According to the U.S. military, the current battle for the town of Marjah is intended to showcase the new Western way of counterinsurgency warfare. Rather than focusing on destroying the enemy, this operation is intended to separate the civilian population from the Taliban and do so in ways that encourages them to side with the Coalition and the Afghan government. This is the reason for the new rules of engagement (ROEs) that restrict the use of air strikes and artillery fire, require positive identification of enemy combatants and limit the treatment of prisoners.
The Marjah operation is the most current example of how much the U.S. military has learned in more than eight years of war in Iraq and Afghanistan. The forces engaged in this battle are supported by an array of new weapons systems whose very existence reflects the lessons learned in previous battles. These include the MRAP, ATVs, Stryker wheeled combat vehicles, IED jammers, Predator, Shadow and Raven UASs and uparmored trucks – – all of which are intended to counter the enemy’s evolving tactics and techniques.
In addition to developing new weapons systems and tactics, there has been the creative application of weapons systems designed for an entirely different vision of war. An example of this is the use of airborne electronic warfare platforms such as the P-3 and EA-6B to counter roadside IEDs. Another example is the use of precision weapons originally intended to defeat Soviet armor, such as, the Multiple-Launch Rocket System and the Excalibur guided artillery projectile to reduce collateral damage.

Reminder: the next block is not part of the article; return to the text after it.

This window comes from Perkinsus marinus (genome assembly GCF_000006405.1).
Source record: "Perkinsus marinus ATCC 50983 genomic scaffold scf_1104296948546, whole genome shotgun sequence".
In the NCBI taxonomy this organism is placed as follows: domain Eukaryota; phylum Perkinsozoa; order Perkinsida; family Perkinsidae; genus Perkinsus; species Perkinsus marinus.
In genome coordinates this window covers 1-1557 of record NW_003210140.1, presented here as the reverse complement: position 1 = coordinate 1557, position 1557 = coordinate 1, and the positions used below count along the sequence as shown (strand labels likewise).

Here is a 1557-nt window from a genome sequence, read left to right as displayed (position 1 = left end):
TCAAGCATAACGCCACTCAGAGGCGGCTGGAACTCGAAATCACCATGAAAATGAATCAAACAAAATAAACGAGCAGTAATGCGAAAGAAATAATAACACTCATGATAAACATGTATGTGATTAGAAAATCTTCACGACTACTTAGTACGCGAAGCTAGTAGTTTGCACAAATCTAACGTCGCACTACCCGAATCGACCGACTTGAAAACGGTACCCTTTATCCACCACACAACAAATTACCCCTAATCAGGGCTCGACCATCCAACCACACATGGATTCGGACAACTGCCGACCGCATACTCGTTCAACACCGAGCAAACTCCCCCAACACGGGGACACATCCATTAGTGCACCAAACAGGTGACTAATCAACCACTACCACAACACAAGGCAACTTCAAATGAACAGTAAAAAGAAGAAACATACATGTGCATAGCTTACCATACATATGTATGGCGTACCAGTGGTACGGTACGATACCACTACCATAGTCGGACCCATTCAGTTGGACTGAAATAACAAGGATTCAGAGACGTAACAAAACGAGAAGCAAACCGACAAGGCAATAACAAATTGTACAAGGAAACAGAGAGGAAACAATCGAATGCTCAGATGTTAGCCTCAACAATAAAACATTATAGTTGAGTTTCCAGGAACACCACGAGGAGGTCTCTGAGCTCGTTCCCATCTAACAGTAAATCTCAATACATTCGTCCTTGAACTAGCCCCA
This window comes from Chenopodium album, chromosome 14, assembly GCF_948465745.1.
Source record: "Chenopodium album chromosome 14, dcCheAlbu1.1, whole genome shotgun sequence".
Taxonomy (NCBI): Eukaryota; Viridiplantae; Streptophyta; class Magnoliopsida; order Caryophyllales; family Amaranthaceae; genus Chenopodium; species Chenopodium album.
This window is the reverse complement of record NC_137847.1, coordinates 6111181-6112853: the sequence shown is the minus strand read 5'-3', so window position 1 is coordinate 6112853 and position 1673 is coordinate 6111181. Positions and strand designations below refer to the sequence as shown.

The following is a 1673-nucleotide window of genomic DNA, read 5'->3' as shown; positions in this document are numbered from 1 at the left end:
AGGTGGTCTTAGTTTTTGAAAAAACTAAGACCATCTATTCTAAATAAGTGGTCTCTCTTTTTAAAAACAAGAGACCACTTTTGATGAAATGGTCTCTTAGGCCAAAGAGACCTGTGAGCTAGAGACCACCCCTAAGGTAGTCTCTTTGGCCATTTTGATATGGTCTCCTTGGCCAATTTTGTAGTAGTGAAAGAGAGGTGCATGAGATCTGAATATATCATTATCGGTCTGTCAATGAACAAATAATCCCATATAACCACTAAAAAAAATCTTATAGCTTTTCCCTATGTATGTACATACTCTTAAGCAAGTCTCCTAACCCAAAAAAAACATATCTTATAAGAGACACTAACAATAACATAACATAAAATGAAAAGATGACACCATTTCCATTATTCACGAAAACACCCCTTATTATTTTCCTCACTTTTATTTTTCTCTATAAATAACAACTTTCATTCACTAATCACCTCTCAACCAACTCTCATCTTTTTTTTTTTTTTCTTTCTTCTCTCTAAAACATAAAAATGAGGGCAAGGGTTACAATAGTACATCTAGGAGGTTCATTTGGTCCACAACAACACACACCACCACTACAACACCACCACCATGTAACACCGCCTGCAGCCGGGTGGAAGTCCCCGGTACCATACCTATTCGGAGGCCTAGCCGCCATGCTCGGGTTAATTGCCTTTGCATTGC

The war in Afghanistan is not simply that of a modern, expeditionary, high-tech military against a poorly-armed, tribally-based insurgent force in which the former has all the advantages. It is also a battle between two learning organizations, each trying to understand and evaluate the behaviors of the other and to adapt more rapidly. The same was true in Iraq where U.S. and insurgent forces constantly changed the ways they operated and the weapons they used. The continuing struggle against IEDs is really a fight about which organization can learn and adapt more quickly. One of the most important moments in this struggle was when the Joint IED Defeat Organization or JIEDDO learned that it was just as important to attack the network that was building, deploying and detonating the IED as it was to jam or destroy the device itself. In the battle for knowledge, both sides start off equally well.
In Marjah we can see both sides trying out new tactics and techniques, testing the other side and learning what works and what doesn’t. Because the Coalition telegraphed their punch and also announced ahead of time the new rules of engagement, the Taliban had the opportunity to think about their response. Reports from the battlefield note how the Taliban has been using civilians as shields as a means of exploiting their adversary’s new ROEs. The Taliban is also experimenting with different kinds of IEDs and their triggering mechanisms, looking for ways to defeat Coalition countermeasures. These reports also identify ways that the Coalition is adapting, such as, through the more extensive use of UASs to provide real-time tactical intelligence and the deployment of highly-trained sniper teams to engage Taliban fighters individually. It is not clear yet which organization will win this battle.
The global fight against Al Qaeda is also a battle for knowledge, a process in which our defenses are being repeatedly tested as we develop new response measures. Since 9/11, Al Qaeda has experimented with different ways of deploying explosives on commercial aircraft from shoes to liquids in water bottles to underwear. The U.S. has responded by changing its defensive tactics and adding new surveillance technologies. Unfortunately, it is not clear that we are winning this battle. The fact that in the case of the underwear bomber the Intelligence Community was unable to “connect the dots” suggests that we do not even know how to learn, much less what information we should be studying.
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